\n \n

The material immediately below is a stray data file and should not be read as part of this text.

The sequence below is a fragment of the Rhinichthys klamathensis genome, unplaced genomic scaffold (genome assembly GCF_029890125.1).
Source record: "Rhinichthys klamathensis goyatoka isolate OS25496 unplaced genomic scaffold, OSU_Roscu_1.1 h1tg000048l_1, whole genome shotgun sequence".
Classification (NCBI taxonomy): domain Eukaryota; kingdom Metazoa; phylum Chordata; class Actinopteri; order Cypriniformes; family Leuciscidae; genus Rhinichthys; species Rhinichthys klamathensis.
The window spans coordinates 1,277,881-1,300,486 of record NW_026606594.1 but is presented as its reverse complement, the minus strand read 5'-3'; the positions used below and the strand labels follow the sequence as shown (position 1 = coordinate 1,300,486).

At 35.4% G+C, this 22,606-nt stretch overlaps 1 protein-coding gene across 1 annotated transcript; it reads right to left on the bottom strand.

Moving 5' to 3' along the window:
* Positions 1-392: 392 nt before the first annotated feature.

\n\nThe topological information of a robot is to be specified by using its robot-topology matrix, as defined [here](./misc/Robot_Topology_Matrix.md). For a planar 2R serial manipulator (as shown in the above figure), the robot topology matrix is given by\n\n$$\\left[\\begin{matrix}\n9 & 1 & 0 \\\\\\\\\n1 & 9 & 1 \\\\\\\\\n0 & 1 & 9\n\\end{matrix}\\right]$$\n\nThe corresponding Jacobian function can be formulated as follows.\n\nFirstly, the required functions are imported as shown below.\n```py\nfrom acrod.jacobian import Jacobian\nfrom numpy import array\n```\n\n\nThe robot-topology matrix for 3R planar serial manipulator is defined and jacobian information is processed via the imported jacobian class as follows.\n```py\nM = array(\n [[9, 1, 0],\n [1, 9, 1],\n [0, 1, 9]]\n )\njac = Jacobian(M, robot_type = 'planar')\n```\n\n\nJacobian function is generated as shown below.\n```py\njacobian_function = jac.get_jacobian_function()\n```\n\n\nIn the process of generating the above jacobian function, other attributes of the jacobian object also are updated. Symbolic Jacobian matrices can be extracted from the attributes. Since this is a serial robot, the matrix $J_a$ itself would be the Jacobian matrix of the manipulator. The matrix $J_a$ is extracted from `Ja` attribute of the jacobian object as follows.\n```py\nsymbolic_jacobian = jac.Ja\nsymbolic_jacobian\n```\n\nIn an ipynb file of JupyterLab, the above code would produce the following output.\n\n$$\\left[\\begin{matrix}- a\\_{y} + r\\_{(1,2)y} & - a\\_{y} + r\\_{(2,3)y} \\\\\\\\ a\\_{x} - r\\_{(1,2)x} & a\\_{x} - r\\_{(2,3)x} \\\\\\\\ 1 & 1\\end{matrix}\\right]$$\n\nThe above Jacobian is based on the notations defined and described [here](./misc/Notation_and_Nomenclature.md).\n\nActive joint velocities, in the corresponding order, can be viewed by running the following lines.\n```py\nactive_joint_velocities = jac.active_joint_velocities_symbolic\nactive_joint_velocities\n```\n\nIn an ipynb file of JupyterLab, the above code would produce the following output.\n\n$$\\left[\\begin{matrix}\\dot{\\theta}\\_{(1,2)} \\\\\\\\ \\dot{\\theta}\\_{(2,3)}\\end{matrix}\\right]$$\n\nRobot dimensional parameters can be viewed by running the below line.\n```py\nrobot_dimensional_parameters = jac.parameters_symbolic\nrobot_dimensional_parameters\n```\n\nIn an ipynb file of JupyterLab, the above code would produce the following output.\n\n$$\\left[\\begin{matrix}r_{(1,2)x} \\\\\\\\ r_{(1,2)y} \\\\\\\\ r_{(2,3)x} \\\\\\\\ r_{(2,3)y}\\end{matrix}\\right]$$\n\n\nRobot end-effector parameters can be viewed by running the below line.\n```py\nrobot_endeffector_parameters = jac.endeffector_variables_symbolic\nrobot_endeffector_parameters\n```\n\nIn an ipynb file of JupyterLab, the above code would produce the following output.\n\n$$\\left[\\begin{matrix}a_{x} \\\\\\\\ a_{y}\\end{matrix}\\right]$$\n\n#### Sample computation of Jacobian for the configuration corresponding to the parameters shown below:\n\n- End-effector point: $\\textbf{a}=\\hat{i}+2\\hat{j}$\n- Locations of joints: $\\textbf{r}\\_{(1,2)}=3\\hat{i}+4\\hat{j}$ and $\\textbf{r}\\_{(2,3)}=5\\hat{i}+6\\hat{j}$\n\nFor the given set of dimensional parameters of the robot, the numerical Jacobian can be computed as follows. Firstly, we need to gather the configuration parameters in Python list format, in a particular order. The robot dimensional parameters from `jac.parameters_symbolic` are found (as shown earlier) to be in the order of $r_{(1,2)x}$, $r_{(1,2)y}$, $r_{(2,3)x}$ and $r_{(2,3)y}$. Hence the configuration parameters are to be supplied in the same order, as a list. Thus, the computation can be performed as shown below.\n```py\nend_effector_point = [1,2]\nconfiguration_parameters = [3,4,5,6]\njacobian_at_the_given_configuration = jacobian_function(end_effector_point, configuration_parameters)\njacobian_at_the_given_configuration\n```\n\nThe output produced by running the above code, is shown below.\n```py\narray([[ 2, 4],\n [-2, -4],\n [ 1, 1]])\n```\n\nMathematical concepts behind formulating the Jacobian can be found [here](./misc/Mathematics_behind_Jacobian_formulation.md).\n\n#### Dimensional Synthesis\n\nFor dimensional synthesis, at least a performance parameter is required. One commonly used performance parameter in dimensional synthesis is the condition number. From the above Jacobian function, the condition number can be found by computing the ratio of maximum singular value and minimum singular value. This condition number has the bounds $(1,\\infty)$. When the condition number is 1, that signifies the best performance in the context of condition number. The computation of condition number from a given Jacobian can be achieved by the code shown below:\n\n```py\nfrom numpy.linalg import svd\n\ndef condition_number_func(jacobian_matrix):\n _, singular_values, _ = svd(jacobian_matrix)\n condition_number = singular_values.max()/singular_values.min()\n return condition_number\n```\n\nFor reference if we take the joint at the fixed link to be at the origin, the dimensional synthesis for optimal performance around the end-effector point $\\textbf{a}=\\hat{i}+2\\hat{j}$ can be performed by the code shown below:\n\n```py\nfrom scipy.optimize import minimize\nfrom numpy import hstack, ones\n\nend_effector_point = [1,2]\nbase_reference_point = [0,0]\nr12 = base_reference_point\njac_fun = lambda y: jacobian_function(end_effector_point, hstack((base_reference_point,y)))\ncondition_number = lambda z: condition_number_func(jac_fun(z))\ninitial_guess = ones(len(jac.parameters)-len(base_reference_point))\nres = minimize(condition_number, initial_guess)\nr23 = res.x\n```\n\nThe link lengths $l_2$ and $l_3$ are given by $l_2 = \\lVert \\textbf{r}\\_{12}-\\textbf{r}\\_{23} \\rVert$ and $l_3 = \\lVert\\textbf{r}\\_{23}-\\textbf{a}\\rVert$. By using the code below, the link lengths of 2R robot can be computed.\n\n```py\nfrom numpy.linalg import norm\n\nl2 = norm(r23-r12)\nl3 = norm(r23-end_effector_point)\nprint(l2,l3,res.fun)\n```\nOutput:\n```py\n3.4641016153289317 2.236067976155377 1.0000000007904777\n```\nThe above output shows that for $l_2=3.464$ and $l_3=2.236$, the robot has the condition number approximately equal to $1.0$, which signifies optimal performance.\n\n## Examples\n\nSome examples (along with their mathematical derivations) can be found [here](./examples/Jacobian).\n\n## Full Documentation\n\nFor full documentation, visit the documentation page [here](https://acrod.readthedocs.io/en/latest/).\n\n## Community Guidelines\n\n- For contribution to the software:\n - In order to contribute to the software, please consider using the [pull request feature](https://github.com/suneeshjacob/ACRoD/pulls) of GitHub.\n- For reporting issues with the software:\n - For reporting issues or problems, please use [issues](https://github.com/suneeshjacob/ACRoD/issues).\n- For support:\n - For any further support (including installation, usage, etc.), feel free to contact via suneeshjacob-at-gmail-dot-com.\n", "description_content_type": "text/markdown", "docs_url": null, "download_url": "", "downloads": { "last_day": -1, "last_month": -1, "last_week": -1 }, "dynamic": null, "home_page": "", "keywords": "jacobian,robotics,kinematics", "license": "GNU GENERAL PUBLIC LICENSE Version 3, 29 June 2007 Copyright (C) 2007 Free Software Foundation, Inc.